The report claims the ABI will achieve its goals through three interagency workstreams:
- Streamlining federal permitting processes making it easier for network builders and service providers to access Federal assets and rights-of-way, reducing the regulatory burden and simplifying the deployment of broadband networks;
- Leveraging Federal assets to lower the cost of broadband buildouts and encourage private-sector companies to expand telecommunications infrastructure, especially in rural America; and
- Maximizing the effectiveness of federal funding for broadband to make better and more efficient use of federal dollars.
Beyond this work, the report highlights the following:
- NTIA and the U.S. Census Bureau are introducing new detailed information on computer and Internet use across the country with detailed information at the neighborhood level, as well as demographic analysis and trend data.
- The National Science Foundation continues to champion Internet innovation through the U.S. Ignite application summit and the new NSF Wireless Innovation Networked Society (NSF WINS) challenge.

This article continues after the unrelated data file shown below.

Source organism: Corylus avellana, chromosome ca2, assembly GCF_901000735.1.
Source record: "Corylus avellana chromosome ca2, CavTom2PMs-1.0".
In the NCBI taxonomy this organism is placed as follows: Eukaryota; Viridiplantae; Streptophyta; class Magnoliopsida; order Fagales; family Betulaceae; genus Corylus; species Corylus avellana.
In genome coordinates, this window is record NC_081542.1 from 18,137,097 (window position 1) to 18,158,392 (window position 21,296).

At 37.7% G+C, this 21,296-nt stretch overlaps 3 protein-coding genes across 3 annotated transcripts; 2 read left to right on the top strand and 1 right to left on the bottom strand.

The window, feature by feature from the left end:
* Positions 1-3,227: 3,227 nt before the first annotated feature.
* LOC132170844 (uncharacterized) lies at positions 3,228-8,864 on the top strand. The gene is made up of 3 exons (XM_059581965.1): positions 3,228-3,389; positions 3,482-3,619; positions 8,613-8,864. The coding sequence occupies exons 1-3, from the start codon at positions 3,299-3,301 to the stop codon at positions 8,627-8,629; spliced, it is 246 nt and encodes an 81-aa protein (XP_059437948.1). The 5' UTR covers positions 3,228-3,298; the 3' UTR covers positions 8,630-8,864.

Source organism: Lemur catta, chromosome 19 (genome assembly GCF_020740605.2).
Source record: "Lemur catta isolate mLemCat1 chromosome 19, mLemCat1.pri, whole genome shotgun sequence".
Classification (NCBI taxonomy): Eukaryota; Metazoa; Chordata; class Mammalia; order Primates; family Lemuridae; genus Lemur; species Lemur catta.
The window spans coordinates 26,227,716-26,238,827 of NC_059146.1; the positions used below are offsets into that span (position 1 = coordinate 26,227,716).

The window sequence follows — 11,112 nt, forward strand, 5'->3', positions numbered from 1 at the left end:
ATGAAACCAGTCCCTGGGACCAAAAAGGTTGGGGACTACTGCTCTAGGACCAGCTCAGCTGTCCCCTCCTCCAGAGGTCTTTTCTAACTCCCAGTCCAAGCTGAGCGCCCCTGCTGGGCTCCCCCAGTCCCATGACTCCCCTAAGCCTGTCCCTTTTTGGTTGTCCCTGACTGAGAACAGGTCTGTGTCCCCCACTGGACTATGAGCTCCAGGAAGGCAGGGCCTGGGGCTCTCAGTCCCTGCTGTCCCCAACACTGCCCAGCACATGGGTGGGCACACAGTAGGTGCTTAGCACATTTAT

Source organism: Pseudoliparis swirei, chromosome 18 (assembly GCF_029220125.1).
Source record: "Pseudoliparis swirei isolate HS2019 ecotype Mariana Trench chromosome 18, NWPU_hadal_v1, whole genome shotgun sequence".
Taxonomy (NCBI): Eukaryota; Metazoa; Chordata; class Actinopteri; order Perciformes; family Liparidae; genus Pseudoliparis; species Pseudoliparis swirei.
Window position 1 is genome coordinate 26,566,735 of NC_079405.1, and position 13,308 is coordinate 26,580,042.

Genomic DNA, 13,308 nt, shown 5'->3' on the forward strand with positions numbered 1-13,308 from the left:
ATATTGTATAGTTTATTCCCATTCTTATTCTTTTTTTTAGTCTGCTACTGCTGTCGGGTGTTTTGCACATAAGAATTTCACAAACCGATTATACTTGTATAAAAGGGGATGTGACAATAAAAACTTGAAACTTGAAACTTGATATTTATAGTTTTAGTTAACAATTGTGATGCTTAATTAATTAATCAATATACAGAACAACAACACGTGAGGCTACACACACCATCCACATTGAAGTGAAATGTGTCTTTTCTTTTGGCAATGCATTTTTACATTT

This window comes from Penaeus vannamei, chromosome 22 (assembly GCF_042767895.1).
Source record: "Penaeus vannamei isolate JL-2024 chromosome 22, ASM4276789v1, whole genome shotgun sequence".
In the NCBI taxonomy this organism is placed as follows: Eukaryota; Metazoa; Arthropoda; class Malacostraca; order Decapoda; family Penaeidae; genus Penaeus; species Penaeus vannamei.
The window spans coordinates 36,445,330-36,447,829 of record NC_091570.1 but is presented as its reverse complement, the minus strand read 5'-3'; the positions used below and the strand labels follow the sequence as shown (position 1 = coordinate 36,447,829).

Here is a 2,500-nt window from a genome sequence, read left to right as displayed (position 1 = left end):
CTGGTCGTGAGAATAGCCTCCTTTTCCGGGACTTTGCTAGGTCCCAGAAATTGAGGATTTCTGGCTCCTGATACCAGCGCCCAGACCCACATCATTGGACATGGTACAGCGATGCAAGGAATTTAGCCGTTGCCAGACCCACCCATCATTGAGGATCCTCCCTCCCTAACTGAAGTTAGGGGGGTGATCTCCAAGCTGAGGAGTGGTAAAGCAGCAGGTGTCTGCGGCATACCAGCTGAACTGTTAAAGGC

- The Department of Education is expanding its national survey to measure progress on the effective use of technology to improve learning and to better understand how digital access influences equity and civil rights.
- USDA is conducting a new study on the economic benefits of precision agriculture and the DOL is conducting new research to help better leverage technology-based learning in their service portfolio.
- A number of Agencies are collaborating to improve access to telemedicine, leverage Federal funds to improve connectivity at health clinics, and map the relationship between broadband access and health outcomes.
- HUD continues to work with partners to promote broadband access through the ConnectHOME program while IMLS works with libraries and Tribes to create a “Digital Literacy Corps.”
- FCC is creating a connected care pilot program to support the delivery of telehealth services to low-income Americans.